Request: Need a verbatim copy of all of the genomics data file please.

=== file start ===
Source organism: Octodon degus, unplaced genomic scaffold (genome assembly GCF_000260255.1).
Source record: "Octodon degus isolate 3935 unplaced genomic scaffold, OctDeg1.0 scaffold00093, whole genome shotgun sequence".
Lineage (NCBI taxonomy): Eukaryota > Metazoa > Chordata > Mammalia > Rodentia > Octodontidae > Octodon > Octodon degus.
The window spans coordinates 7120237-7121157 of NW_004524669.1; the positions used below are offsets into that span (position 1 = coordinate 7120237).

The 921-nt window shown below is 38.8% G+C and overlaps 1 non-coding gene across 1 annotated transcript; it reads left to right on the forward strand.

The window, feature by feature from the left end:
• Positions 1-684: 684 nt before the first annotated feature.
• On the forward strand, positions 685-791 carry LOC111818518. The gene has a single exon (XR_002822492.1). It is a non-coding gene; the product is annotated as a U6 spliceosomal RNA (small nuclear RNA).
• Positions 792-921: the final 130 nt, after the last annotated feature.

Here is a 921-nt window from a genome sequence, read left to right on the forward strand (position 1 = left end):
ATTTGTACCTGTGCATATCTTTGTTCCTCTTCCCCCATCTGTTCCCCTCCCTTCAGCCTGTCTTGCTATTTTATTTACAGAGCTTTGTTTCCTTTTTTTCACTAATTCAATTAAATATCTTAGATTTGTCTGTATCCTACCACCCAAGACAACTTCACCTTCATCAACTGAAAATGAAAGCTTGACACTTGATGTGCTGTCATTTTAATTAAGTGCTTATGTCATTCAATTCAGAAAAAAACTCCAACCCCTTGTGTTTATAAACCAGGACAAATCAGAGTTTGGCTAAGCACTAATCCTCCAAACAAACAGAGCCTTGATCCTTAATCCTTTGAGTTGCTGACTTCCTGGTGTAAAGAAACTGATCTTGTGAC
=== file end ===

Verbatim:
Source organism: Octodon degus, unplaced genomic scaffold (genome assembly GCF_000260255.1).
Source record: "Octodon degus isolate 3935 unplaced genomic scaffold, OctDeg1.0 scaffold00093, whole genome shotgun sequence".
Lineage (NCBI taxonomy): Eukaryota > Metazoa > Chordata > Mammalia > Rodentia > Octodontidae > Octodon > Octodon degus.
The window spans coordinates 7120237-7121157 of NW_004524669.1; the positions used below are offsets into that span (position 1 = coordinate 7120237).

The 921-nt window shown below is 38.8% G+C and overlaps 1 non-coding gene across 1 annotated transcript; it reads left to right on the forward strand.

The window, feature by feature from the left end:
• Positions 1-684: 684 nt before the first annotated feature.
• On the forward strand, positions 685-791 carry LOC111818518. The gene has a single exon (XR_002822492.1). It is a non-coding gene; the product is annotated as a U6 spliceosomal RNA (small nuclear RNA).
• Positions 792-921: the final 130 nt, after the last annotated feature.

Here is a 921-nt window from a genome sequence, read left to right on the forward strand (position 1 = left end):
ATTTGTACCTGTGCATATCTTTGTTCCTCTTCCCCCATCTGTTCCCCTCCCTTCAGCCTGTCTTGCTATTTTATTTACAGAGCTTTGTTTCCTTTTTTTCACTAATTCAATTAAATATCTTAGATTTGTCTGTATCCTACCACCCAAGACAACTTCACCTTCATCAACTGAAAATGAAAGCTTGACACTTGATGTGCTGTCATTTTAATTAAGTGCTTATGTCATTCAATTCAGAAAAAAACTCCAACCCCTTGTGTTTATAAACCAGGACAAATCAGAGTTTGGCTAAGCACTAATCCTCCAAACAAACAGAGCCTTGATCCTTAATCCTTTGAGTTGCTGACTTCCTGGTGTAAAGAAACTGATCTTGTGAC